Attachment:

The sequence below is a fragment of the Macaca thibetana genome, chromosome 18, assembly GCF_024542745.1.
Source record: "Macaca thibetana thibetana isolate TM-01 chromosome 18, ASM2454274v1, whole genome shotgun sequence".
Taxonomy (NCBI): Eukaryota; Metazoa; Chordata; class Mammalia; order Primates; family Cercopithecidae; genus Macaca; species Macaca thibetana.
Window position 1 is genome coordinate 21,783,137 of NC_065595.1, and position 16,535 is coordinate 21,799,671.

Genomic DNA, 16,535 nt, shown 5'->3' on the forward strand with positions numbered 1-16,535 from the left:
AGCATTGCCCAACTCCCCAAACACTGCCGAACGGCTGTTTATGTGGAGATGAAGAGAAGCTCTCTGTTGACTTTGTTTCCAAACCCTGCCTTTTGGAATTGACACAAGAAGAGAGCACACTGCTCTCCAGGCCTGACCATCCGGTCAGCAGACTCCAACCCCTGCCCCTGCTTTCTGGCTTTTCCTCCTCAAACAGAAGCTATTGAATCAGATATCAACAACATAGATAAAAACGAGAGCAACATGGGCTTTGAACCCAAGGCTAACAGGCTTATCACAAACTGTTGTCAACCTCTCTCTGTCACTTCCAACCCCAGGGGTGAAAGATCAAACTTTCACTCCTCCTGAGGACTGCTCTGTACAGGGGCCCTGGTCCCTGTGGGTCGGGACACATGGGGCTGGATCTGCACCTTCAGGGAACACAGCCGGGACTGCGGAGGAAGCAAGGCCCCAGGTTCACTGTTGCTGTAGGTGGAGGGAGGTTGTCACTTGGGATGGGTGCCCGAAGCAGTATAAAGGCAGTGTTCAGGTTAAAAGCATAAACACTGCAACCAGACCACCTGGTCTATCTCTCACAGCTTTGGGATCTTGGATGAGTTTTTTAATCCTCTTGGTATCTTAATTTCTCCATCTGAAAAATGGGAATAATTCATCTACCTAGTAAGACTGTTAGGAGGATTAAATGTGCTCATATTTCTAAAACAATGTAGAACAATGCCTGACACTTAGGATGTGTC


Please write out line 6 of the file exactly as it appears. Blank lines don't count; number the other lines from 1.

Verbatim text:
AGCATTGCCCAACTCCCCAAACACTGCCGAACGGCTGTTTATGTGGAGATGAAGAGAAGCTCTCTGTTGACTTTGTTTCCAAACCCTGCCTTTTGGAATTGACACAAGAAGAGAGCACACTGCTCTCCAGGCCTGACCATCCGGTCAGCAGACTCCAACCCCTGCCCCTGCTTTCTGGCTTTTCCTCCTCAAACAGAAGCTATTGAATCAGATATCAACAACATAGATAAAAACGAGAGCAACATGGGCTTTGAACCCAAGGCTAACAGGCTTATCACAAACTGTTGTCAACCTCTCTCTGTCACTTCCAACCCCAGGGGTGAAAGATCAAACTTTCACTCCTCCTGAGGACTGCTCTGTACAGGGGCCCTGGTCCCTGTGGGTCGGGACACATGGGGCTGGATCTGCACCTTCAGGGAACACAGCCGGGACTGCGGAGGAAGCAAGGCCCCAGGTTCACTGTTGCTGTAGGTGGAGGGAGGTTGTCACTTGGGATGGGTGCCCGAAGCAGTATAAAGGCAGTGTTCAGGTTAAAAGCATAAACACTGCAACCAGACCACCTGGTCTATCTCTCACAGCTTTGGGATCTTGGATGAGTTTTTTAATCCTCTTGGTATCTTAATTTCTCCATCTGAAAAATGGGAATAATTCATCTACCTAGTAAGACTGTTAGGAGGATTAAATGTGCTCATATTTCTAAAACAATGTAGAACAATGCCTGACACTTAGGATGTGTC